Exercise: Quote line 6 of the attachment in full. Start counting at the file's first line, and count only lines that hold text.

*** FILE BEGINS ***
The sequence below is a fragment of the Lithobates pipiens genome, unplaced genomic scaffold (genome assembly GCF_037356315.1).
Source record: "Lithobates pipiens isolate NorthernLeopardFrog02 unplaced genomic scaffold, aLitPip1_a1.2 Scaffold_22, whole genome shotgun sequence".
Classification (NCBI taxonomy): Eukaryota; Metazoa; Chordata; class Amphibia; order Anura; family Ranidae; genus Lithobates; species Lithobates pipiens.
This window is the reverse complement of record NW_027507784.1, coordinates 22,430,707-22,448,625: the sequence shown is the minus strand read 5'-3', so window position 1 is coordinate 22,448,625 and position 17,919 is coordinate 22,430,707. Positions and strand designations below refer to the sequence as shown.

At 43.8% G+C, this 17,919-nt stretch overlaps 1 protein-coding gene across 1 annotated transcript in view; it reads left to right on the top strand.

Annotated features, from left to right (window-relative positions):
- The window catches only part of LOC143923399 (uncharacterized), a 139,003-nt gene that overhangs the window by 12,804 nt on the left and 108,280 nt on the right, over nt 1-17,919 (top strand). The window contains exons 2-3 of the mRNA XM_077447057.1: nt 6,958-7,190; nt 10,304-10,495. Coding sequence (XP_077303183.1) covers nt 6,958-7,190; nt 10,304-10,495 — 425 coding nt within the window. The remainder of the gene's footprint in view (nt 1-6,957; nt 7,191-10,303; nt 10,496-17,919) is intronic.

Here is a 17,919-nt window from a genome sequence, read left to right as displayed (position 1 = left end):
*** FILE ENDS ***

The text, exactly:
Annotated features, from left to right (window-relative positions):